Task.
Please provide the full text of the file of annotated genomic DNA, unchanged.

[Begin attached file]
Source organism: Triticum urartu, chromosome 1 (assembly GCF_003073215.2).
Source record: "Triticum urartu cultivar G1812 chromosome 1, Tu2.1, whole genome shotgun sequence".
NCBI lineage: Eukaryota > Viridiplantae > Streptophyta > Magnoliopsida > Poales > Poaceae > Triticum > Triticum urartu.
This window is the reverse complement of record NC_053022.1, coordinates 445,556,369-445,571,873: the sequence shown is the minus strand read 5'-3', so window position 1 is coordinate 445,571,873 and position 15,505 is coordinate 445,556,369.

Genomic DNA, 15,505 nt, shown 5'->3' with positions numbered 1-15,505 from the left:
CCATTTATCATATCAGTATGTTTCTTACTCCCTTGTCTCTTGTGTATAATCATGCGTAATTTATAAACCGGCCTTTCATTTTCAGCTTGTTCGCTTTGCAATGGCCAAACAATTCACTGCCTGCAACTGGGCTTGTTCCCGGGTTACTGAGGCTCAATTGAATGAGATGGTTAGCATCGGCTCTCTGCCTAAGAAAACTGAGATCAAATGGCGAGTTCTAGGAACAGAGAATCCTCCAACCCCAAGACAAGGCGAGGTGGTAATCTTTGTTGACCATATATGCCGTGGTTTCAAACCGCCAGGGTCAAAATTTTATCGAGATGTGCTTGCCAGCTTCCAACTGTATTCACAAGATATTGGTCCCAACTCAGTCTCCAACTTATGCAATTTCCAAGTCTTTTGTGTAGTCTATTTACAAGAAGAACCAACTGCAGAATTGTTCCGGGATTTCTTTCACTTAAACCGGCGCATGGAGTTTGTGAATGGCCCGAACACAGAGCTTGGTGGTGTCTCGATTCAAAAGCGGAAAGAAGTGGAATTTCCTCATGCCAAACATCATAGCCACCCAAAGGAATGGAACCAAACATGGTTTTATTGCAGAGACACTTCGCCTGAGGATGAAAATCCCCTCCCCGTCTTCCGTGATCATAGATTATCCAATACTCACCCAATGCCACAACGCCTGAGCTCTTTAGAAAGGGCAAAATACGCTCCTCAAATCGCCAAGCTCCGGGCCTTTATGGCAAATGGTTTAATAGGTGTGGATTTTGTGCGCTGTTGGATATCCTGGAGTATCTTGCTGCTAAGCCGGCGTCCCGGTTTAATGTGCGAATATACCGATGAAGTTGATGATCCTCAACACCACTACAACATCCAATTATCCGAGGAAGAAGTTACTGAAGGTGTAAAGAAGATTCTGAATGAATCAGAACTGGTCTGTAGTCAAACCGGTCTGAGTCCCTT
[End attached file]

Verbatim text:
Source organism: Triticum urartu, chromosome 1 (assembly GCF_003073215.2).
Source record: "Triticum urartu cultivar G1812 chromosome 1, Tu2.1, whole genome shotgun sequence".
NCBI lineage: Eukaryota > Viridiplantae > Streptophyta > Magnoliopsida > Poales > Poaceae > Triticum > Triticum urartu.
This window is the reverse complement of record NC_053022.1, coordinates 445,556,369-445,571,873: the sequence shown is the minus strand read 5'-3', so window position 1 is coordinate 445,571,873 and position 15,505 is coordinate 445,556,369.

Genomic DNA, 15,505 nt, shown 5'->3' with positions numbered 1-15,505 from the left:
CCATTTATCATATCAGTATGTTTCTTACTCCCTTGTCTCTTGTGTATAATCATGCGTAATTTATAAACCGGCCTTTCATTTTCAGCTTGTTCGCTTTGCAATGGCCAAACAATTCACTGCCTGCAACTGGGCTTGTTCCCGGGTTACTGAGGCTCAATTGAATGAGATGGTTAGCATCGGCTCTCTGCCTAAGAAAACTGAGATCAAATGGCGAGTTCTAGGAACAGAGAATCCTCCAACCCCAAGACAAGGCGAGGTGGTAATCTTTGTTGACCATATATGCCGTGGTTTCAAACCGCCAGGGTCAAAATTTTATCGAGATGTGCTTGCCAGCTTCCAACTGTATTCACAAGATATTGGTCCCAACTCAGTCTCCAACTTATGCAATTTCCAAGTCTTTTGTGTAGTCTATTTACAAGAAGAACCAACTGCAGAATTGTTCCGGGATTTCTTTCACTTAAACCGGCGCATGGAGTTTGTGAATGGCCCGAACACAGAGCTTGGTGGTGTCTCGATTCAAAAGCGGAAAGAAGTGGAATTTCCTCATGCCAAACATCATAGCCACCCAAAGGAATGGAACCAAACATGGTTTTATTGCAGAGACACTTCGCCTGAGGATGAAAATCCCCTCCCCGTCTTCCGTGATCATAGATTATCCAATACTCACCCAATGCCACAACGCCTGAGCTCTTTAGAAAGGGCAAAATACGCTCCTCAAATCGCCAAGCTCCGGGCCTTTATGGCAAATGGTTTAATAGGTGTGGATTTTGTGCGCTGTTGGATATCCTGGAGTATCTTGCTGCTAAGCCGGCGTCCCGGTTTAATGTGCGAATATACCGATGAAGTTGATGATCCTCAACACCACTACAACATCCAATTATCCGAGGAAGAAGTTACTGAAGGTGTAAAGAAGATTCTGAATGAATCAGAACTGGTCTGTAGTCAAACCGGTCTGAGTCCCTT